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I am a master‘s student in Science and Technology Studies (STS) at the Goethe University Frankfurt and the University of California Irvine. I received my BA in Media, Communication and Cultural Studies from the University of Bremen, Germany in 2017. I am a fellow of the German National Academic Foundation (SDV) and the German-American Fulbright Foundation.

My research focuses on data and knowledge infrastructures, hacker culture, critical studies of migration and humanitarianism, as well as anthropocenic risks. In 2017, my an ethnographic study of free wireless network activism in German refugee shelters received the DARIAH-DE DH Award for emerging scholars in the digital humanities.




peer-reviewed articles

2017 Humanitarian media interventions: doing infrastructures in times of forced migration. Spheres Journal for Digital Cultures #3 (with Sebastian Kubitschko).

edited volumes

in preperation Humanitäres Hacking? Digitale Infrastruktur in Unterkünften für Geflüchtete. In Kaufmann, Nimführ, Otto & Schütte (eds.) Wie zu Flucht und mit Geflüchteten arbeiten? Reflexionslücken, Repräsentations- und Ethikfragen in Forschung und Praxis. VS Springer, 2019.

in preperation Free Wireless Network Activism and the Industrialized Media Infrastructures of Forced Migration. In: McGuirk, Siobhán & Pine, Adrienne (eds.): Profit, Protest, and the Asylum Industry. PM Press, forthcoming (with Monic Meisel).

bachelor’s thesis

2017 Humanitarian Modulations: Doing ‚Free‘ (Media and Communication) Infrastructures in Times of Forced Migration. BA Thesis, University of Bremen. Open Access.


2018 Still “in its infancy”? Afterthoughts on the relevance of STS anchors in Germany. EASST Review Volume 37(4) 2018.

2018 Country Report Germany. From the shelter to the classroom: Two Case Studies Of Civic Participation Through Freifunk Berlin. Global Information Society Watch Yearbook (with Monic Meisel).


2017 Vorstellung der PreisträgerInnen des DARIAH DH-Award 2017: Tim Schütz. DHd Blog.


hacking istanbul (2015)

This student documentary film takes its audience to an easily overlooked place within Turkey’s metropolis: the Istanbul Hackerspace. Based on an ethnographic approach, the aim is to shed light onto a contemporary hacker institution that proudly calls itself the ‘first in the Middle East’. The outcome are brief portraits of people and their projects that try to navigate a growingly authoritarian political climate as well as hyped up, economic visions of the future.

In the course of the film, our protagonists challenge the stereotype of hackers as criminals and data thieves. Instead, they articulate many different interpretations of what hacking as a practice can or should be. Examples include a tiny do-it-yourself detector that challenges excessive tear gas usage by Turkish police forces; learning how to program the world’s tiniest computer; or simply having a place to chat about your next start up project over a tasty ‘hacker soup’. All this, and much more, can be found in the Istanbul Hackerspace.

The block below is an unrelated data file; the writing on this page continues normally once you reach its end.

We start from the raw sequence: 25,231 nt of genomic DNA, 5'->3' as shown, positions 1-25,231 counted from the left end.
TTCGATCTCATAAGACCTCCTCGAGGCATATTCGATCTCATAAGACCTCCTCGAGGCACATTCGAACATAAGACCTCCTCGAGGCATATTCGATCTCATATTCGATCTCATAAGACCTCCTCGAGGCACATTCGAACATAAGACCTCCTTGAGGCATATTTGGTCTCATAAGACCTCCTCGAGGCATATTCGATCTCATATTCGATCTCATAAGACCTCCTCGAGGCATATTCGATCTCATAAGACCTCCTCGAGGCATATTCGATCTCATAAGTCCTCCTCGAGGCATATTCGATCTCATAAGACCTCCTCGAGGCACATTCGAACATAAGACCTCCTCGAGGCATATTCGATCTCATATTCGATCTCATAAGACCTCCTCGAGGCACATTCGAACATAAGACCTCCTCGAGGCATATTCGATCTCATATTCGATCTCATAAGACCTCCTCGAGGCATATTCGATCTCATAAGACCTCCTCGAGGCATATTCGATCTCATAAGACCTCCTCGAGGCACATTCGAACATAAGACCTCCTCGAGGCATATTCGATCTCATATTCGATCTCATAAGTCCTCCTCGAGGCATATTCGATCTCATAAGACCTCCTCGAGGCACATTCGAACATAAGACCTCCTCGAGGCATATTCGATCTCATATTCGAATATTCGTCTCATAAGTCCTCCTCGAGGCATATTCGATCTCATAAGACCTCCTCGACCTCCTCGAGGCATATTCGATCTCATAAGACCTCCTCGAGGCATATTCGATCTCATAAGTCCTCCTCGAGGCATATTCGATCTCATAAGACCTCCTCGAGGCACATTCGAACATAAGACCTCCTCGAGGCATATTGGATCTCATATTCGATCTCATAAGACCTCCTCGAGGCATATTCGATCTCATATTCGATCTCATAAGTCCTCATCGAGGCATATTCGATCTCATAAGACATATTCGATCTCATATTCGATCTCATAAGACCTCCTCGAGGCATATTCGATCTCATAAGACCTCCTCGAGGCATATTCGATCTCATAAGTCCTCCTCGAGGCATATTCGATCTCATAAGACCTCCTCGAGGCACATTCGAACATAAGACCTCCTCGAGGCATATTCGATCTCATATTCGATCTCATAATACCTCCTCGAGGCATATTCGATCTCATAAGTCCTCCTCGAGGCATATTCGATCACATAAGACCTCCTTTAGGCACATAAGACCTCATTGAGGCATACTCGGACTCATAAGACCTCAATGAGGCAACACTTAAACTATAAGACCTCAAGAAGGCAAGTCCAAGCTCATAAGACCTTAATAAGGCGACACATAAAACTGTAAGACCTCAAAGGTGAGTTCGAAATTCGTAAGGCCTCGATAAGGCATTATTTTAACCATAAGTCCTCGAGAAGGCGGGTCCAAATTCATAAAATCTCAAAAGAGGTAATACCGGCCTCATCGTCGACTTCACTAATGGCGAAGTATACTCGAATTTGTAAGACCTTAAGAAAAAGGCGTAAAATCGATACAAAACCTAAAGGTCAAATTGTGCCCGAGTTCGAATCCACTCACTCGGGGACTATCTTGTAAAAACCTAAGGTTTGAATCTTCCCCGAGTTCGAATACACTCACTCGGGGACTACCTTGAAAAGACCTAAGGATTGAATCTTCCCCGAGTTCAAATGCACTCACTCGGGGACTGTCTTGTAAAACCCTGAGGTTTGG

‘Hacking Istanbul’ was produced by Konstanze Scheidt and Tim Schütz during the autumn semester 2014/15 at Bahçeşehir University and premiered on January 22nd, 2015 at the Pera Museum, Istanbul.

beep beep (2017)

Within mainstream media, the figure of the hacker as criminal, thief and techno-outlaw is a common stereotype. What is hidden behind this representation, is the growing diversity of hacker subjectivities, projects and movements. As an ethnographic short film, ‘Beep Beep’ offers a glimpse by juxtaposing two contemporary technology communities in the Austrian capital, Vienna. On the one hand, one encounters the MetaLab, a hackerspace that has been open for over a decade, offering everything from weekly lectures, hackathons and massive laser cutting equipment. On the other, there is Mz Baltazars Laboratory, a feminist technology workshop promoting hands-on engagement with technology as highly gendered practice. Together, they enable a discussion on the future of hacker spaces that push the boundaries between tech, craftiness, artwork and the need for safe(r) spaces of encounter.

The film was shot by Victoria Paar, Sara Rahnenführer and Tim Schütz for the 2017 edition of the Ethnocineca film workshop under the theme ‘Radical Minds’. In May 2017, film was premiered as part of the Ethnocineca Documentary festival at the Votiv Cinema, Vienna.